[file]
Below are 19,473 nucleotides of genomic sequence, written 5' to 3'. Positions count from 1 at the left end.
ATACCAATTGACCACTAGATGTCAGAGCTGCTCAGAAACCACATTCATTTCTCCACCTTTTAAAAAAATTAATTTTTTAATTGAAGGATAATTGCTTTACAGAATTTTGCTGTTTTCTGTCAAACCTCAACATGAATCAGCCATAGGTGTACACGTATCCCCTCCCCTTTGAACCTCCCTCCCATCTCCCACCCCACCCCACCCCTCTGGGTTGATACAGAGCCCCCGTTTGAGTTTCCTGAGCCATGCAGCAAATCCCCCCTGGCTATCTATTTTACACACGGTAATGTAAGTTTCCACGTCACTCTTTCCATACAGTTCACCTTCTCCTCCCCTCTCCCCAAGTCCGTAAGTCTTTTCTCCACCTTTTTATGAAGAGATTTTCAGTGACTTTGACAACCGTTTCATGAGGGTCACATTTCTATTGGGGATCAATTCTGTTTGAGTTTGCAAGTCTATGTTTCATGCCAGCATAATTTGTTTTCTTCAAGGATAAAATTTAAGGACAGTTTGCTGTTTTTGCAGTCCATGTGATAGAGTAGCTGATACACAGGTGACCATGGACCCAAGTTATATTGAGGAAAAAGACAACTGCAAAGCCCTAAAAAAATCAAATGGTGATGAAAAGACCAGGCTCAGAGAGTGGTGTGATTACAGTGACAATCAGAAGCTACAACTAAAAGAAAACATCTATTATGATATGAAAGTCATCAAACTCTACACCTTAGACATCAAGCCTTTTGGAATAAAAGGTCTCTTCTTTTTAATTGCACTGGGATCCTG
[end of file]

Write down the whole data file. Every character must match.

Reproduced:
Below are 19,473 nucleotides of genomic sequence, written 5' to 3'. Positions count from 1 at the left end.
ATACCAATTGACCACTAGATGTCAGAGCTGCTCAGAAACCACATTCATTTCTCCACCTTTTAAAAAAATTAATTTTTTAATTGAAGGATAATTGCTTTACAGAATTTTGCTGTTTTCTGTCAAACCTCAACATGAATCAGCCATAGGTGTACACGTATCCCCTCCCCTTTGAACCTCCCTCCCATCTCCCACCCCACCCCACCCCTCTGGGTTGATACAGAGCCCCCGTTTGAGTTTCCTGAGCCATGCAGCAAATCCCCCCTGGCTATCTATTTTACACACGGTAATGTAAGTTTCCACGTCACTCTTTCCATACAGTTCACCTTCTCCTCCCCTCTCCCCAAGTCCGTAAGTCTTTTCTCCACCTTTTTATGAAGAGATTTTCAGTGACTTTGACAACCGTTTCATGAGGGTCACATTTCTATTGGGGATCAATTCTGTTTGAGTTTGCAAGTCTATGTTTCATGCCAGCATAATTTGTTTTCTTCAAGGATAAAATTTAAGGACAGTTTGCTGTTTTTGCAGTCCATGTGATAGAGTAGCTGATACACAGGTGACCATGGACCCAAGTTATATTGAGGAAAAAGACAACTGCAAAGCCCTAAAAAAATCAAATGGTGATGAAAAGACCAGGCTCAGAGAGTGGTGTGATTACAGTGACAATCAGAAGCTACAACTAAAAGAAAACATCTATTATGATATGAAAGTCATCAAACTCTACACCTTAGACATCAAGCCTTTTGGAATAAAAGGTCTCTTCTTTTTAATTGCACTGGGATCCTG